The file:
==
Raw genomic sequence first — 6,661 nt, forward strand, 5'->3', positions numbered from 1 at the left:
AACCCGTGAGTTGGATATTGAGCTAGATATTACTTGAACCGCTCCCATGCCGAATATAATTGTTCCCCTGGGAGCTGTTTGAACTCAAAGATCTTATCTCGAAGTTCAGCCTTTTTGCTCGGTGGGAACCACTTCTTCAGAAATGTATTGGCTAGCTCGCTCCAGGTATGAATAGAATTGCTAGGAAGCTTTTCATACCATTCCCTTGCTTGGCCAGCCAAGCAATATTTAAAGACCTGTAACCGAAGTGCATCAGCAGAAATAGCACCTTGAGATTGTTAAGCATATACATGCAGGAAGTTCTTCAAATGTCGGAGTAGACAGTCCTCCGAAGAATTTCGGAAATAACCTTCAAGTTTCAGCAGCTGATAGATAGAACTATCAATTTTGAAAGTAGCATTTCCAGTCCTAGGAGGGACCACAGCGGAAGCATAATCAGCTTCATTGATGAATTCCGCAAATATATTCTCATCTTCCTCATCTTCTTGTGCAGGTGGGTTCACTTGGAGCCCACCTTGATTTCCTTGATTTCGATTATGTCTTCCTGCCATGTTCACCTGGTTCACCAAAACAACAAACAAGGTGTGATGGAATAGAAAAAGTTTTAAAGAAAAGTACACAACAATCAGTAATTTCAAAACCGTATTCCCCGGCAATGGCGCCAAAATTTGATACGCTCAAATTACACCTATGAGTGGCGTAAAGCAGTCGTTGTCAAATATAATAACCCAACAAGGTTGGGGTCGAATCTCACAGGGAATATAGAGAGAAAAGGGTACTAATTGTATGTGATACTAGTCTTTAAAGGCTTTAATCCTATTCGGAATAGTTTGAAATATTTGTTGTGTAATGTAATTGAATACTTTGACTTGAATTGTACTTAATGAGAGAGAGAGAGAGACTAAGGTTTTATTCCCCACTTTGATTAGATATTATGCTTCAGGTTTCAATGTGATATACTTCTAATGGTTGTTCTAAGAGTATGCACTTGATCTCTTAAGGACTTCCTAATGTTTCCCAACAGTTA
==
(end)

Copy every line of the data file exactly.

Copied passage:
Raw genomic sequence first — 6,661 nt, forward strand, 5'->3', positions numbered from 1 at the left:
AACCCGTGAGTTGGATATTGAGCTAGATATTACTTGAACCGCTCCCATGCCGAATATAATTGTTCCCCTGGGAGCTGTTTGAACTCAAAGATCTTATCTCGAAGTTCAGCCTTTTTGCTCGGTGGGAACCACTTCTTCAGAAATGTATTGGCTAGCTCGCTCCAGGTATGAATAGAATTGCTAGGAAGCTTTTCATACCATTCCCTTGCTTGGCCAGCCAAGCAATATTTAAAGACCTGTAACCGAAGTGCATCAGCAGAAATAGCACCTTGAGATTGTTAAGCATATACATGCAGGAAGTTCTTCAAATGTCGGAGTAGACAGTCCTCCGAAGAATTTCGGAAATAACCTTCAAGTTTCAGCAGCTGATAGATAGAACTATCAATTTTGAAAGTAGCATTTCCAGTCCTAGGAGGGACCACAGCGGAAGCATAATCAGCTTCATTGATGAATTCCGCAAATATATTCTCATCTTCCTCATCTTCTTGTGCAGGTGGGTTCACTTGGAGCCCACCTTGATTTCCTTGATTTCGATTATGTCTTCCTGCCATGTTCACCTGGTTCACCAAAACAACAAACAAGGTGTGATGGAATAGAAAAAGTTTTAAAGAAAAGTACACAACAATCAGTAATTTCAAAACCGTATTCCCCGGCAATGGCGCCAAAATTTGATACGCTCAAATTACACCTATGAGTGGCGTAAAGCAGTCGTTGTCAAATATAATAACCCAACAAGGTTGGGGTCGAATCTCACAGGGAATATAGAGAGAAAAGGGTACTAATTGTATGTGATACTAGTCTTTAAAGGCTTTAATCCTATTCGGAATAGTTTGAAATATTTGTTGTGTAATGTAATTGAATACTTTGACTTGAATTGTACTTAATGAGAGAGAGAGAGAGACTAAGGTTTTATTCCCCACTTTGATTAGATATTATGCTTCAGGTTTCAATGTGATATACTTCTAATGGTTGTTCTAAGAGTATGCACTTGATCTCTTAAGGACTTCCTAATGTTTCCCAACAGTTA